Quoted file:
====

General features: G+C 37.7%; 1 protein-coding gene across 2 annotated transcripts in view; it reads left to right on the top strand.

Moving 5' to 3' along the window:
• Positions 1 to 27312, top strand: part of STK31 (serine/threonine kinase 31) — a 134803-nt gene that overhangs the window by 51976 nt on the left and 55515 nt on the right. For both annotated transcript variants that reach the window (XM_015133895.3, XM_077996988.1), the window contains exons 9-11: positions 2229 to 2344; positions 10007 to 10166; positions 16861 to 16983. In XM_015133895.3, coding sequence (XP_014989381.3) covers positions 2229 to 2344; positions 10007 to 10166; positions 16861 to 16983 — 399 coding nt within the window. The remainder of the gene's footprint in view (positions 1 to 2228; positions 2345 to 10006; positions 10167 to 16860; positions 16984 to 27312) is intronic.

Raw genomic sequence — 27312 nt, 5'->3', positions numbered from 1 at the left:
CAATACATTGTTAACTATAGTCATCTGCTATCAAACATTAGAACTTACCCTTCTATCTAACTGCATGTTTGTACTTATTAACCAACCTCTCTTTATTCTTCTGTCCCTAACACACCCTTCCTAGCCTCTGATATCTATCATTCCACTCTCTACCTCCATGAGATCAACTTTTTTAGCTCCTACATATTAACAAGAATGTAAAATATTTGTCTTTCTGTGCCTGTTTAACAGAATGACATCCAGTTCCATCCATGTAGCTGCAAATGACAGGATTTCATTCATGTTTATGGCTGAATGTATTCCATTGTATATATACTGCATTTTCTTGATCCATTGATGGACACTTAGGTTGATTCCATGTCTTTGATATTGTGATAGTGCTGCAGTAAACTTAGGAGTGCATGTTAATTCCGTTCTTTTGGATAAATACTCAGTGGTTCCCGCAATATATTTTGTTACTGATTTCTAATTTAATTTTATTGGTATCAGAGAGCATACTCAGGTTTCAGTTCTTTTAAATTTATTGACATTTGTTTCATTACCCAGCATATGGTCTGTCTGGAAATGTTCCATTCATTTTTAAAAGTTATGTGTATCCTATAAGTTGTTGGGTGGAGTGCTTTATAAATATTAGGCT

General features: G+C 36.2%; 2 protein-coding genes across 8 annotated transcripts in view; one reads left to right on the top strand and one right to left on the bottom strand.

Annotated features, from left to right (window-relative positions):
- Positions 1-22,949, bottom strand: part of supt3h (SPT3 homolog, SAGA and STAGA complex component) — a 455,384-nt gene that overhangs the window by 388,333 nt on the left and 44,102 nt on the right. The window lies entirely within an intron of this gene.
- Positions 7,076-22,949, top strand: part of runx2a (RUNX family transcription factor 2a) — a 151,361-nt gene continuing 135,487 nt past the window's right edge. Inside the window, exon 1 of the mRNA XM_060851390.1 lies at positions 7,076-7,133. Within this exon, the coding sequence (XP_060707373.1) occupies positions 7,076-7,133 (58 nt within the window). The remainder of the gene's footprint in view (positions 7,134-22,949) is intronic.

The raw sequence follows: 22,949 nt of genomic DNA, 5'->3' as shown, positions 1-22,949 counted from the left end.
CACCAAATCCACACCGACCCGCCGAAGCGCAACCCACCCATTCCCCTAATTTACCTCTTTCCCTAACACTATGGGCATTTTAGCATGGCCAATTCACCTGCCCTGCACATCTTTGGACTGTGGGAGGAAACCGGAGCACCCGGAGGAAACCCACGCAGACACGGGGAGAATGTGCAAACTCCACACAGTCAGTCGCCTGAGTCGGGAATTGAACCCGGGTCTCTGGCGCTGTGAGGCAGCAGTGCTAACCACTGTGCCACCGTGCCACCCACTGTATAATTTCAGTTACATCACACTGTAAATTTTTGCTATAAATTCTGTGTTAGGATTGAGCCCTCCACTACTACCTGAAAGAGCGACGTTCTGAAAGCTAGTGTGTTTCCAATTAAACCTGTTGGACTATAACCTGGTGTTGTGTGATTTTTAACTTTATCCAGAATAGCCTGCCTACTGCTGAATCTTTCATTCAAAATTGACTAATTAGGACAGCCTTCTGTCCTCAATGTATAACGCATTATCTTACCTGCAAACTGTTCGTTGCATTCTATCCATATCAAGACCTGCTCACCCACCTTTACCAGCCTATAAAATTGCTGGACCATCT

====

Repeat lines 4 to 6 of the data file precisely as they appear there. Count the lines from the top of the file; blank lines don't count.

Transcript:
Raw genomic sequence — 27312 nt, 5'->3', positions numbered from 1 at the left:
CAATACATTGTTAACTATAGTCATCTGCTATCAAACATTAGAACTTACCCTTCTATCTAACTGCATGTTTGTACTTATTAACCAACCTCTCTTTATTCTTCTGTCCCTAACACACCCTTCCTAGCCTCTGATATCTATCATTCCACTCTCTACCTCCATGAGATCAACTTTTTTAGCTCCTACATATTAACAAGAATGTAAAATATTTGTCTTTCTGTGCCTGTTTAACAGAATGACATCCAGTTCCATCCATGTAGCTGCAAATGACAGGATTTCATTCATGTTTATGGCTGAATGTATTCCATTGTATATATACTGCATTTTCTTGATCCATTGATGGACACTTAGGTTGATTCCATGTCTTTGATATTGTGATAGTGCTGCAGTAAACTTAGGAGTGCATGTTAATTCCGTTCTTTTGGATAAATACTCAGTGGTTCCCGCAATATATTTTGTTACTGATTTCTAATTTAATTTTATTGGTATCAGAGAGCATACTCAGGTTTCAGTTCTTTTAAATTTATTGACATTTGTTTCATTACCCAGCATATGGTCTGTCTGGAAATGTTCCATTCATTTTTAAAAGTTATGTGTATCCTATAAGTTGTTGGGTGGAGTGCTTTATAAATATTAGGCT

General features: G+C 36.2%; 2 protein-coding genes across 8 annotated transcripts in view; one reads left to right on the top strand and one right to left on the bottom strand.